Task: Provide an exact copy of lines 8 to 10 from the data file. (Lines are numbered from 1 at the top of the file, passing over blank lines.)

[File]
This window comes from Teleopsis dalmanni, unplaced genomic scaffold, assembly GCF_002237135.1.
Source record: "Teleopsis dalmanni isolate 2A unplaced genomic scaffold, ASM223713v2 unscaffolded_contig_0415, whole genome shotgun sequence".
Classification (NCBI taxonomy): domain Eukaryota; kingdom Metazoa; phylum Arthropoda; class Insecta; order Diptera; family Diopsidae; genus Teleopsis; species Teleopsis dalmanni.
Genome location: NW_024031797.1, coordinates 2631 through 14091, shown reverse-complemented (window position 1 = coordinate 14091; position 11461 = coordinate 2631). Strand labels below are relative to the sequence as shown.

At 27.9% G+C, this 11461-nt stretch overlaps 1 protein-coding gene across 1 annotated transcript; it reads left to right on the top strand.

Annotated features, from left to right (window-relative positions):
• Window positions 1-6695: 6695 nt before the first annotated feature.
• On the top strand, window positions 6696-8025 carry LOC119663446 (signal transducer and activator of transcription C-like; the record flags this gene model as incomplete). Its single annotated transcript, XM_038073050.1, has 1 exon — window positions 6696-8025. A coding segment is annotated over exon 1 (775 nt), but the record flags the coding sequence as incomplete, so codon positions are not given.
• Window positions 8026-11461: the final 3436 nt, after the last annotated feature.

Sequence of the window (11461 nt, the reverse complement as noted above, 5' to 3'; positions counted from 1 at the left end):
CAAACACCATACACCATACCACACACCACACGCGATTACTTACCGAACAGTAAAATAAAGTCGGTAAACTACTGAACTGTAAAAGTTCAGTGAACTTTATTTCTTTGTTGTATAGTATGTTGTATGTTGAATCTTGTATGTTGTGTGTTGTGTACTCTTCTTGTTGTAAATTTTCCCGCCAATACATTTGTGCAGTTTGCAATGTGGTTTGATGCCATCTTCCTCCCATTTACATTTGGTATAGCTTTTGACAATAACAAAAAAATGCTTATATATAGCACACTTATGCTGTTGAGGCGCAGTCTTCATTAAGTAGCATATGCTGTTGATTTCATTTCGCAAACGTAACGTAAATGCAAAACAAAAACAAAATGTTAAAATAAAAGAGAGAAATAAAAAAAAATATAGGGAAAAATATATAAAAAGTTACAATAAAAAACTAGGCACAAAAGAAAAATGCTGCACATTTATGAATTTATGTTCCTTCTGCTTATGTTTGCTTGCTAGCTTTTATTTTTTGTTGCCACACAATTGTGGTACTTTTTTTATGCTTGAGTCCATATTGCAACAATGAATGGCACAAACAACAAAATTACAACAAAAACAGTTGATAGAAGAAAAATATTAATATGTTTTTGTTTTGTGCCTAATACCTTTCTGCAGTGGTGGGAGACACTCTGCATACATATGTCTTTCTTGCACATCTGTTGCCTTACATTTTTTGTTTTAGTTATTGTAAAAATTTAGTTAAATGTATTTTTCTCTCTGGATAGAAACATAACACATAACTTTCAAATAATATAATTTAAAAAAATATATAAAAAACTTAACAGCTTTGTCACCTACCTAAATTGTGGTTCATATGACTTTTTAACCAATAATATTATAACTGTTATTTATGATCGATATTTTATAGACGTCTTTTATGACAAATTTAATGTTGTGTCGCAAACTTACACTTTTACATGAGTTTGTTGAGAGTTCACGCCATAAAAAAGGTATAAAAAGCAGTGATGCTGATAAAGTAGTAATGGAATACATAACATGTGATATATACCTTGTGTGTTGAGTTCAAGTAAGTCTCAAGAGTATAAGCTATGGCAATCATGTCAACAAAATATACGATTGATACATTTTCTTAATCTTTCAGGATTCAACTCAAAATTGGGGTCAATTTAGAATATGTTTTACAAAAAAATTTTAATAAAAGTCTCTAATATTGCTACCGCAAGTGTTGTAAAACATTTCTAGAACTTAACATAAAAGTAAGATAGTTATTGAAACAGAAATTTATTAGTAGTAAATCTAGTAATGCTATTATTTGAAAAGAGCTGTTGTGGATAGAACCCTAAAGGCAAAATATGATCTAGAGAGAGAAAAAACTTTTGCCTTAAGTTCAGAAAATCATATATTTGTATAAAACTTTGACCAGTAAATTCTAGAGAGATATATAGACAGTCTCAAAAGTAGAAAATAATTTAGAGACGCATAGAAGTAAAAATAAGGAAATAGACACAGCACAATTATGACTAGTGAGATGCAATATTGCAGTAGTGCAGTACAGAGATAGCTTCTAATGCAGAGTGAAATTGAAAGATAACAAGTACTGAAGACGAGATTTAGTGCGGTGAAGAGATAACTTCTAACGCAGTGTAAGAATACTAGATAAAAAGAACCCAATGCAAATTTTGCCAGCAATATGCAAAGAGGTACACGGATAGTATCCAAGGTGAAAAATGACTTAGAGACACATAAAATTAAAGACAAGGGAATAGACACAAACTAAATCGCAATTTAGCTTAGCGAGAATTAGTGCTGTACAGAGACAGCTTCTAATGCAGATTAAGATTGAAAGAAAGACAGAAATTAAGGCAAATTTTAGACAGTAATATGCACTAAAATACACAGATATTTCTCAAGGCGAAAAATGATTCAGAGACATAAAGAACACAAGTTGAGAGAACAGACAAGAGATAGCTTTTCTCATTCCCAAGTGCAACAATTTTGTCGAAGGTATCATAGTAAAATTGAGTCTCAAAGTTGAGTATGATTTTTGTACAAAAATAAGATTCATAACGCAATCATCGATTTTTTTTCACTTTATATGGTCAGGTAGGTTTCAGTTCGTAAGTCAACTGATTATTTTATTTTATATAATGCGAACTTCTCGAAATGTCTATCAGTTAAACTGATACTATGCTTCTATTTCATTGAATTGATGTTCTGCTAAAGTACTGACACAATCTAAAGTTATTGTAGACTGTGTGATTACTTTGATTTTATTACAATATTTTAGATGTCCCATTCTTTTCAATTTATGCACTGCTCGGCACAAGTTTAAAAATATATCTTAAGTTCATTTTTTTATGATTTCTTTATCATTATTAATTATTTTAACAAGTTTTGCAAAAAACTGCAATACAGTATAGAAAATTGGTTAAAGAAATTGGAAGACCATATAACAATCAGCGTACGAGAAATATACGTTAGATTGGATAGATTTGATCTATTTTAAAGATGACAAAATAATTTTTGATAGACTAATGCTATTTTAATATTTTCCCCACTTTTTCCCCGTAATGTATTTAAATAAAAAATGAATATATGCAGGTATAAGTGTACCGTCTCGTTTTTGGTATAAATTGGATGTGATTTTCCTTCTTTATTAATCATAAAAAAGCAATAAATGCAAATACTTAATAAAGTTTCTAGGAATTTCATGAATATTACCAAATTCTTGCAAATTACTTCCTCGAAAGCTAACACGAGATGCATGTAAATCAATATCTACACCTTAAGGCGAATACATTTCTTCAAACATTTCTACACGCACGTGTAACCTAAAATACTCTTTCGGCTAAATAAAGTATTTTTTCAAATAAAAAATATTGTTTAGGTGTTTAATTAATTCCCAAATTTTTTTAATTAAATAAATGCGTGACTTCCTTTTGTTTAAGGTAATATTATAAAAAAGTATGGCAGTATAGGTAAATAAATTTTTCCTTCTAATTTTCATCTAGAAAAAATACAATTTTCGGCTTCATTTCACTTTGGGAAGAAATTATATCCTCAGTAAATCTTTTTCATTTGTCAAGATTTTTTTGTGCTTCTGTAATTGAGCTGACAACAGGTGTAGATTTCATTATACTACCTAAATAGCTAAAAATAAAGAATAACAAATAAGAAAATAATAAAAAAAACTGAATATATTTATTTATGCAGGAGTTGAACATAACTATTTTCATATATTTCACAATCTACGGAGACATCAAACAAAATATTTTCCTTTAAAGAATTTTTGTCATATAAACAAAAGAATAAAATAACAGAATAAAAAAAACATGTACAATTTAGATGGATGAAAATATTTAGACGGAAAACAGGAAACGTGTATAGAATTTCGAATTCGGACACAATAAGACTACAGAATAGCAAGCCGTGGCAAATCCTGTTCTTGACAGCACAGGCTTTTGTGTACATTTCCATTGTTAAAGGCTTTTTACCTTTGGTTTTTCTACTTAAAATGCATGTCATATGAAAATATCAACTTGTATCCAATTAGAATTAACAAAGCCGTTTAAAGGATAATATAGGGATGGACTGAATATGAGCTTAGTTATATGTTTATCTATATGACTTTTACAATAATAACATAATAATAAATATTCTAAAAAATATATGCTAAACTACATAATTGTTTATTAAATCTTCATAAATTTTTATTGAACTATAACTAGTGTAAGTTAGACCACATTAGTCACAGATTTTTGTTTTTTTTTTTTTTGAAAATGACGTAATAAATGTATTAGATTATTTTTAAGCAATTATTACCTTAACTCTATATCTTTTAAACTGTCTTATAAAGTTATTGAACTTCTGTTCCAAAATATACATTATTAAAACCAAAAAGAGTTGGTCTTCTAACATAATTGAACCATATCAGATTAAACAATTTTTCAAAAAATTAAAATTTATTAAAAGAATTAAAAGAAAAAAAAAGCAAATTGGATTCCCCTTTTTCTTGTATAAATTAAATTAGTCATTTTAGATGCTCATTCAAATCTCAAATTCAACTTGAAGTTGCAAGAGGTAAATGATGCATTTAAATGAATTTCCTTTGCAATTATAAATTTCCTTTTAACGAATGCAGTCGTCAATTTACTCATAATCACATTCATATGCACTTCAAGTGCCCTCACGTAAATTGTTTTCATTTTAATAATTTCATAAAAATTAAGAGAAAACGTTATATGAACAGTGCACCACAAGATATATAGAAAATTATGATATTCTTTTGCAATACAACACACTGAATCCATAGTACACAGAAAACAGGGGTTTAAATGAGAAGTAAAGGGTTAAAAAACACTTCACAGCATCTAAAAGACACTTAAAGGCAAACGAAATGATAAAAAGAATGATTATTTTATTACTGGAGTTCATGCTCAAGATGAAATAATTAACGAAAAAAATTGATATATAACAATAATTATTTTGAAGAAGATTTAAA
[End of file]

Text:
• On the top strand, window positions 6696-8025 carry LOC119663446 (signal transducer and activator of transcription C-like; the record flags this gene model as incomplete). Its single annotated transcript, XM_038073050.1, has 1 exon — window positions 6696-8025. A coding segment is annotated over exon 1 (775 nt), but the record flags the coding sequence as incomplete, so codon positions are not given.
• Window positions 8026-11461: the final 3436 nt, after the last annotated feature.

Sequence of the window (11461 nt, the reverse complement as noted above, 5' to 3'; positions counted from 1 at the left end):